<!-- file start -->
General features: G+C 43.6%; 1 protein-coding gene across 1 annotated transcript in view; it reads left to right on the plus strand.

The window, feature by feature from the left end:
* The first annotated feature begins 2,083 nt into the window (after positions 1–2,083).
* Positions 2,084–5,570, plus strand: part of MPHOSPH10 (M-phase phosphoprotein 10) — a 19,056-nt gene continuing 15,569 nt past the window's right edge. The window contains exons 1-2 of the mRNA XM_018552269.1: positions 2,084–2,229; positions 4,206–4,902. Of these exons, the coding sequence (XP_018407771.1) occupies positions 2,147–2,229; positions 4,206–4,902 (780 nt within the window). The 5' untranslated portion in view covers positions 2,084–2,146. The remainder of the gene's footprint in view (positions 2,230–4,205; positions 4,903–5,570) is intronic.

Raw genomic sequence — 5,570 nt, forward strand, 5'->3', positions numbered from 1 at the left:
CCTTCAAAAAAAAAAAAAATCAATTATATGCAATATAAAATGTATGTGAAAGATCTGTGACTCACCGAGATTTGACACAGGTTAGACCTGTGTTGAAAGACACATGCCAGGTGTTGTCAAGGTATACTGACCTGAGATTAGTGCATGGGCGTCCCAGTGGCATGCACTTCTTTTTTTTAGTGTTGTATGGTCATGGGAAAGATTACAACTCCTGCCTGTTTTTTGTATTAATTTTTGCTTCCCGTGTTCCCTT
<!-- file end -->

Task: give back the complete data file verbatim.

General features: G+C 43.6%; 1 protein-coding gene across 1 annotated transcript in view; it reads left to right on the plus strand.

The window, feature by feature from the left end:
* The first annotated feature begins 2,083 nt into the window (after positions 1–2,083).
* Positions 2,084–5,570, plus strand: part of MPHOSPH10 (M-phase phosphoprotein 10) — a 19,056-nt gene continuing 15,569 nt past the window's right edge. The window contains exons 1-2 of the mRNA XM_018552269.1: positions 2,084–2,229; positions 4,206–4,902. Of these exons, the coding sequence (XP_018407771.1) occupies positions 2,147–2,229; positions 4,206–4,902 (780 nt within the window). The 5' untranslated portion in view covers positions 2,084–2,146. The remainder of the gene's footprint in view (positions 2,230–4,205; positions 4,903–5,570) is intronic.

Raw genomic sequence — 5,570 nt, forward strand, 5'->3', positions numbered from 1 at the left:
CCTTCAAAAAAAAAAAAAATCAATTATATGCAATATAAAATGTATGTGAAAGATCTGTGACTCACCGAGATTTGACACAGGTTAGACCTGTGTTGAAAGACACATGCCAGGTGTTGTCAAGGTATACTGACCTGAGATTAGTGCATGGGCGTCCCAGTGGCATGCACTTCTTTTTTTTAGTGTTGTATGGTCATGGGAAAGATTACAACTCCTGCCTGTTTTTTGTATTAATTTTTGCTTCCCGTGTTCCCTT